Great leaders are able to focus their attention on the problem at hand without being distracted.
Even when your extremely busy, you need to make sure that you’re participating in the process with team members and not giving orders from the sideline.
Personal Story: There’s a local Mexican restaurant that I love, not only because the food is awesome, but I love how it’s run. The owner brings food/drinks to customers, answers the phone and everything in between. He even makes sure to say hello to every person that comes into his door, even with over 100 packed tables. Now that’s an engaged leader!
Leaders are well defined and have unique personas that make them one-of-kind.
They are full of personality and are not afraid to stand lone and be different.
They understand that the things who make them different are the things that define their character.
Many leaders are perfectionists, which tends to make them critical of themselves and the people around them.
But let’s face it, what can go wrong, usually will go wrong. That’s life!
You should have a healthy sense of humor about life and not take your self too seriously (which can be difficult when you want others to take you seriously).
However, leaders who take them selves too seriously risk alienating people.
Effective leaders have the ability to laugh at them selves and understand that they are only human and can make mistakes like everyone else.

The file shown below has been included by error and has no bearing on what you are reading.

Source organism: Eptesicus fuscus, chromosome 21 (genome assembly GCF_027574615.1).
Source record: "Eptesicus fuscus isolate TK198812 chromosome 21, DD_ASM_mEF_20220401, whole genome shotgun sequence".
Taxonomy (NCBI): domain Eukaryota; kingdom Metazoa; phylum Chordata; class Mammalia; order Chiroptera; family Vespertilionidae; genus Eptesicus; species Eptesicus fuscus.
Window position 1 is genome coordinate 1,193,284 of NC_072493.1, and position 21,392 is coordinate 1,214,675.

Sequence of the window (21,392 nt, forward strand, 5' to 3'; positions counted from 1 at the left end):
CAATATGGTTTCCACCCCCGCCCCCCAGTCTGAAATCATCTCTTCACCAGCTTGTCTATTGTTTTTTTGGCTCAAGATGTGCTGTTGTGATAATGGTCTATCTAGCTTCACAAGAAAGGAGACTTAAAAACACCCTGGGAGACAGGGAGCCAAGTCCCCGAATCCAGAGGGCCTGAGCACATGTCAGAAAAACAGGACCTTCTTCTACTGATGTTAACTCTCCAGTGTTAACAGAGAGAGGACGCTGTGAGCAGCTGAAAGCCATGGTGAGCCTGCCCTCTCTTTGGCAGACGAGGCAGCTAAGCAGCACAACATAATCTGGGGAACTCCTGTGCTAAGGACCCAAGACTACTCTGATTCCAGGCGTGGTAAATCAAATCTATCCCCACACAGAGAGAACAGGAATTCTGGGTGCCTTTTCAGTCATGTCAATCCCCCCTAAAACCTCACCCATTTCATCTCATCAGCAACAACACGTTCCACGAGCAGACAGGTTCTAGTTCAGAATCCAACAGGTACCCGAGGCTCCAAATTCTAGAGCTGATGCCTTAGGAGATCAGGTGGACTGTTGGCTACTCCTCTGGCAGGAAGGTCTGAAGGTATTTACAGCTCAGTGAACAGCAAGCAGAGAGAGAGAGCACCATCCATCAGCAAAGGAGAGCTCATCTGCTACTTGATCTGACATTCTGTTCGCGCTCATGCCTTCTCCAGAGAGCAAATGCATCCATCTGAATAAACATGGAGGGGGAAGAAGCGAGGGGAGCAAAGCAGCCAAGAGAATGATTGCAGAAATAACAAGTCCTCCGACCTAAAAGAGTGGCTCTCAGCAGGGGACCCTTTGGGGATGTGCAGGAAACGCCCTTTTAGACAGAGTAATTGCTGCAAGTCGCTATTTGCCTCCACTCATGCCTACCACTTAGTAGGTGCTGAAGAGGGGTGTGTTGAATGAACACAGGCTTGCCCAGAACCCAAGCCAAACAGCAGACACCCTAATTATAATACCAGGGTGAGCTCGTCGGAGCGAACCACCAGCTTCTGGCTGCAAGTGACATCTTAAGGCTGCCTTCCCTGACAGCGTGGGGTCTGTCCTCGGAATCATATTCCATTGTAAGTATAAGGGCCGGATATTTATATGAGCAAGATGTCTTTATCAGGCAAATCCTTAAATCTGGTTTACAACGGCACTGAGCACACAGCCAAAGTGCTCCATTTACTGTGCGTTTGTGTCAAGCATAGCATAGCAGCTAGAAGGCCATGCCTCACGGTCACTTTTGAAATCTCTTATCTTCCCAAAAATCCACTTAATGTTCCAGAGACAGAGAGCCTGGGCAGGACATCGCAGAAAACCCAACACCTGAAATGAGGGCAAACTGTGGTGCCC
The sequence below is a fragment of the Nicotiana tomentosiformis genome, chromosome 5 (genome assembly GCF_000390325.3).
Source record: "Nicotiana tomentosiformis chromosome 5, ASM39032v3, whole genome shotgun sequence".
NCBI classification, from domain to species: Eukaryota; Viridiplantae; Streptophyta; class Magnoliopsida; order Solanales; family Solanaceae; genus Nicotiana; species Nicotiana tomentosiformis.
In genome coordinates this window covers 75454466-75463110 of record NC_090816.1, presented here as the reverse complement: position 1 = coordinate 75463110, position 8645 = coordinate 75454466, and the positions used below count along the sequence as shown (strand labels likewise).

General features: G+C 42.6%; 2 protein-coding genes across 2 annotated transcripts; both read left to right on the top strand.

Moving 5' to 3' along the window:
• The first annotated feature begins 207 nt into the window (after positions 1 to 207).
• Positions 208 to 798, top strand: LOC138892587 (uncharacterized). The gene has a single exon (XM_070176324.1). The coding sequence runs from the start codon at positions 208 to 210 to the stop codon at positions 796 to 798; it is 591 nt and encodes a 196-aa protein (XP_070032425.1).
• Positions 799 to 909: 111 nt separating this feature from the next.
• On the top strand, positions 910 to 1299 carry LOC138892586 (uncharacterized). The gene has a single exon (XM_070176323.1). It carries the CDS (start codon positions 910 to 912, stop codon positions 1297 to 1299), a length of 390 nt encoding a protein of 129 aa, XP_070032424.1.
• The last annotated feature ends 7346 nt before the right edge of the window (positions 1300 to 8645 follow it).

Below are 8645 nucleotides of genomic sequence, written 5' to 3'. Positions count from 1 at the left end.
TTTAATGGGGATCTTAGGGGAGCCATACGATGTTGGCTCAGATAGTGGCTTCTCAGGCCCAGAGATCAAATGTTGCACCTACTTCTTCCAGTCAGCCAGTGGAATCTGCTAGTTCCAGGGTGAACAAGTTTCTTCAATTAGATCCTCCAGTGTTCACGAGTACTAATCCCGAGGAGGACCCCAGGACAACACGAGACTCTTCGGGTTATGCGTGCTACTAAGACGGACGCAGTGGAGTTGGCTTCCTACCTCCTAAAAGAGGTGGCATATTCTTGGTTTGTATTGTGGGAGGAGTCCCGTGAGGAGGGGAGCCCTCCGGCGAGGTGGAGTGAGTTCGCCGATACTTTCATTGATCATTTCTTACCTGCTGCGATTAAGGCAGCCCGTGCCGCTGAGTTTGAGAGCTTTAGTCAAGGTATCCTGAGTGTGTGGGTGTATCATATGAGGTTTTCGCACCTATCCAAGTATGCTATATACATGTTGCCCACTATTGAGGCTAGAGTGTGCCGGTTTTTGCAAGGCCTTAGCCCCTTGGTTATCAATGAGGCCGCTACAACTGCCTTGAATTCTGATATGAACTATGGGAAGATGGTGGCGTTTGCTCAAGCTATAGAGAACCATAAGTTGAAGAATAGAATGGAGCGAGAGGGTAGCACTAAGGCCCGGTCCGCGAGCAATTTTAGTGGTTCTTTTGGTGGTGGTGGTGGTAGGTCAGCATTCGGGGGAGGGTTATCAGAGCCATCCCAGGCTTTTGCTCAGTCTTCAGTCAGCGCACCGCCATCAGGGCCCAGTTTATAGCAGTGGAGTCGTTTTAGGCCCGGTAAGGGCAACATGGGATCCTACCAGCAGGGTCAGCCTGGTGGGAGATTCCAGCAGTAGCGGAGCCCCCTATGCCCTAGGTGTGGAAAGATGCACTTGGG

Passionate leaders often have a strong, uncontrollable desire that pushes them forward.
The amount of passion you have directly affects your attitude, energy and that of your followers as well.
Use your excitement and to ignite the passion pf your followers!
You have to be burning with an idea, or a problem, or a wrong that you want to right. If you’re not passionate enough from the start, you’ll never stick it out. – Steve Jobs
Having strong moral values is an important leadership trait because it will allow others to clearly identify with you.
Having sincerity and honesty in all your dealings assures your followers of your intentions.
Enticing a deep sense of admiration and loyalty in your followers in key to successful leadership.
Being respected makes it easier to put your plans in action and have others quickly buy into your vision.
Leaders garner respect by letting their actions speak louder than their words.
In some cases, leaders are respected for their negative qualities.
That’s why it’s important that you not only seek to be respected, but that you are likable as well.
It’s very obvious, people want to work with and be around people they like and distance themselves from people they don’t.
Personal Story: The first job I ever had was taking foreign exchange students to California attractions like Disneyland and the beach. Awesome right?! Well my manager was a huge jerk, which made an otherwise perfect summer job completely miserable. Even though I was only 16, it wasn’t difficult for me to see why his turnover rate was so high. I bet you can guess why I quit too.
When dealing with tough (sometime moral) decisions, great leaders should do so in accordance with their own values and ensure their actions are positive, not damaging.
Also, when you govern the moral principles of the people you are leading, you can establish an unspoken ethics code that helps better guide their decisions and behavior.
When we are talking about loyalty and leadership it’s usually about the followers, but loyalty is not a one way street.
You need to give and show firm, constant support to your followers if you ever hope that they will give the same to you.